There’s also a truth about the creative process: its possessive. In his book The War of Art, Steven Pressfield explores the Ancient Greek myth of The Muses. In summary, there were nine daughters of Zeus who each governed a specific creative art form. And when a mortal set out to create something in one of these forms, he would be guided and inspired by its Muse. Truth aside,  I think it’s beautiful. It also reflects my experience of writing my ebook so I was glad to be under a kind of ‘creative spell’ once again.

“The Muse takes note of our dedication. She approves. We have earned favor in her sight. When we sit down and work, we become like a magnetized rod that attracts iron filings. Ideas come. Insights accrete.” – Steven Pressfield

Once I just started my video project – even without a set plan – everything just fell into place. Editing and filming over 3 days, I couldn’t slow down nor stop until I had finished it. And finished it I did.

Like the short films I had watched at the festival I attended, my goal was to capture and share a certain unseen side of Tonga. I also chose a subject that really resonated with me personally – and I did it in a way that reflected my personality. The feedback has been great: many current volunteers have used it to show their friends and families back home what Tonga is like; the soon to arrive volunteers have been thankful for a chance to see what their new home is going to be like; and other people around the world now know about this tiny island they never knew exited. My favourite remark however, was, “I can’t help but smiling the whole way through it.” As such was my goal..

“Creative work is not a selfish act or a bid for attention on the part of the actor. It’s a gift to the world and every being in it.” – Steven Pressfield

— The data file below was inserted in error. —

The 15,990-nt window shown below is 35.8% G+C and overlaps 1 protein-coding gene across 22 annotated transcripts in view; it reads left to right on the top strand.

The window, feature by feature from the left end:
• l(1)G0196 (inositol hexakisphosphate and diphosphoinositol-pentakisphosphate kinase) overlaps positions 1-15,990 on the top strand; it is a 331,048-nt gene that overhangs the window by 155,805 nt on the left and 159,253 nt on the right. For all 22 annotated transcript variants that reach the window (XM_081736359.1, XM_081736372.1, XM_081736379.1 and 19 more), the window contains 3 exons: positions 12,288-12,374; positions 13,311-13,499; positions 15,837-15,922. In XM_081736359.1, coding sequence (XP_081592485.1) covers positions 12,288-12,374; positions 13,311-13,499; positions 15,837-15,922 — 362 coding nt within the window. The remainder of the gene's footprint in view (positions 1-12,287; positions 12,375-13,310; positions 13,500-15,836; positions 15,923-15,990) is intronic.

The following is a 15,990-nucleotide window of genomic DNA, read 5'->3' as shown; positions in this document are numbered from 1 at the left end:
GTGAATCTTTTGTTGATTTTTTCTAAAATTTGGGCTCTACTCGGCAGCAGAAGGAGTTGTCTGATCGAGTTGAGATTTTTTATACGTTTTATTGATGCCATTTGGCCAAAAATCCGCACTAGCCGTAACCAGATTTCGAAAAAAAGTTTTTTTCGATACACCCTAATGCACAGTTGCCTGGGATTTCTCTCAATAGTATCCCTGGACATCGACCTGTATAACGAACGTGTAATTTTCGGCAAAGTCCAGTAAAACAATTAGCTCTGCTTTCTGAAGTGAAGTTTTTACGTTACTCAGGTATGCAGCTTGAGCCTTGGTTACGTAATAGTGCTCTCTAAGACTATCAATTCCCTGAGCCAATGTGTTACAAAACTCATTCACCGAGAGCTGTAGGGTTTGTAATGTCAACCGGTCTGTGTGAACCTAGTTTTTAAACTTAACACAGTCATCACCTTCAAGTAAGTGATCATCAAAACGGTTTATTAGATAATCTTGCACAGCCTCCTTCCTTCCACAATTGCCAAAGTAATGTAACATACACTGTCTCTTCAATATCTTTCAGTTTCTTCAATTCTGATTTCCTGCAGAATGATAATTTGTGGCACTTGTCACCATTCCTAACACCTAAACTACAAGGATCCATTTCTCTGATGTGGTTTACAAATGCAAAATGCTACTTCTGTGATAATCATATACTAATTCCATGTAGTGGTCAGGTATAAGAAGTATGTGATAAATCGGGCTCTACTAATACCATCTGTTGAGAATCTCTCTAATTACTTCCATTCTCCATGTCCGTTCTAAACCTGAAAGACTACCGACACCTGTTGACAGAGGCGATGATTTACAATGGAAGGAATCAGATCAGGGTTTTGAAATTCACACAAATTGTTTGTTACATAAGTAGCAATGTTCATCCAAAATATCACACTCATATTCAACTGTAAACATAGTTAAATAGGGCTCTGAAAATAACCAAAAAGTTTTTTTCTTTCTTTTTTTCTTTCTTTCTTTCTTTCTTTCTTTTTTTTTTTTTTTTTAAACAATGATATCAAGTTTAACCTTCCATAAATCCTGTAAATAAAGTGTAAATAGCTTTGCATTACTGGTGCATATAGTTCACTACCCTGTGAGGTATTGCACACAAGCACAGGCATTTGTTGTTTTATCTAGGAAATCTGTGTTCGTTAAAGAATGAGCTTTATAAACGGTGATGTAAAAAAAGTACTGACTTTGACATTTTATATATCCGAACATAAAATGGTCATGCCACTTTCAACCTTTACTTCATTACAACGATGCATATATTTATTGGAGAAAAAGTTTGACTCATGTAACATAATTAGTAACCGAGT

Then came the worst thing: man down.

Out of nowhere, my enthusiasm’s gone – like someone tripped on the cord, pulling it out and taking all my energy with it. Everything’s a drag, I even consider deleting this blog. I won’t elaborate like I did in this post – but this particular time, it was bad enough for me to seriously consider how these seasonal states effect the quality of my life, what triggers them, and most importantly, what I’m going to do about them when I return home.

“You loathe yourself, and yet you’re consumed by grandiose ideas you have about your own importance. You’re up too high and down too low. Neither is a place where you’ll get any work done.” – Cheryl Strayed

I guess, there is a lot on my mind. There are a lot of forks in the road, and the uncertainty is as threatening as a knife.  But to quote Strayed again, “Self-pity is a dead-end road.” So here is something more optimistic out of my own mouth..

“Life may not be a piece of cake, but you’ve still got to bare your teeth and take a bite.”

So I’m going to spend my last 2 months here chewing: doing what I have to do. There are also still many experiences to taste: people to meet, things to learn, sights to snorkel, coconuts to drink.

– Boy out.

PS – Neat song

Month 9 In Tonga: I’m not out of lives yet.


“You’ve got to lick it before you stick it.”